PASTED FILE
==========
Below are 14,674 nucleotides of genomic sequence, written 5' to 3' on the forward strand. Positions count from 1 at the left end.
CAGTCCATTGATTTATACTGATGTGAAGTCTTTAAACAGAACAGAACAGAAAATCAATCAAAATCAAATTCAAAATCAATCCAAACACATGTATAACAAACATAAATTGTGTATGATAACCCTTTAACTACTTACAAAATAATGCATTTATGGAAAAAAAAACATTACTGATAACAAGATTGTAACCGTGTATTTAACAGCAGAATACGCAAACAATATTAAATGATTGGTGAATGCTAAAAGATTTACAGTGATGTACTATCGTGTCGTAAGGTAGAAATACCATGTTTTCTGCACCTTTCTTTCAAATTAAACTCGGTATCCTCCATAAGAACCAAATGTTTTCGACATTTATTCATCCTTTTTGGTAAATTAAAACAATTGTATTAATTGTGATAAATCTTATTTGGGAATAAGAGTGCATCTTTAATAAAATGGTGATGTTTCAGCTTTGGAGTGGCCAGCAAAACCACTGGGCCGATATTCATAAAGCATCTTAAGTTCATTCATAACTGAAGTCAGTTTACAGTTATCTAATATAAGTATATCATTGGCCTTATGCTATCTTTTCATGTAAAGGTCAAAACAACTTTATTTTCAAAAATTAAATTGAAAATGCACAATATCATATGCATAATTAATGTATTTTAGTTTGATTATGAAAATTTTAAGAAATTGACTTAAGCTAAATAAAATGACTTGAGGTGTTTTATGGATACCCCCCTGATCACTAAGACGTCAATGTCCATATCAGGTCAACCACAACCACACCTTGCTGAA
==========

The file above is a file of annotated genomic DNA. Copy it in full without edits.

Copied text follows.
Below are 14,674 nucleotides of genomic sequence, written 5' to 3' on the forward strand. Positions count from 1 at the left end.
CAGTCCATTGATTTATACTGATGTGAAGTCTTTAAACAGAACAGAACAGAAAATCAATCAAAATCAAATTCAAAATCAATCCAAACACATGTATAACAAACATAAATTGTGTATGATAACCCTTTAACTACTTACAAAATAATGCATTTATGGAAAAAAAAACATTACTGATAACAAGATTGTAACCGTGTATTTAACAGCAGAATACGCAAACAATATTAAATGATTGGTGAATGCTAAAAGATTTACAGTGATGTACTATCGTGTCGTAAGGTAGAAATACCATGTTTTCTGCACCTTTCTTTCAAATTAAACTCGGTATCCTCCATAAGAACCAAATGTTTTCGACATTTATTCATCCTTTTTGGTAAATTAAAACAATTGTATTAATTGTGATAAATCTTATTTGGGAATAAGAGTGCATCTTTAATAAAATGGTGATGTTTCAGCTTTGGAGTGGCCAGCAAAACCACTGGGCCGATATTCATAAAGCATCTTAAGTTCATTCATAACTGAAGTCAGTTTACAGTTATCTAATATAAGTATATCATTGGCCTTATGCTATCTTTTCATGTAAAGGTCAAAACAACTTTATTTTCAAAAATTAAATTGAAAATGCACAATATCATATGCATAATTAATGTATTTTAGTTTGATTATGAAAATTTTAAGAAATTGACTTAAGCTAAATAAAATGACTTGAGGTGTTTTATGGATACCCCCCTGATCACTAAGACGTCAATGTCCATATCAGGTCAACCACAACCACACCTTGCTGAA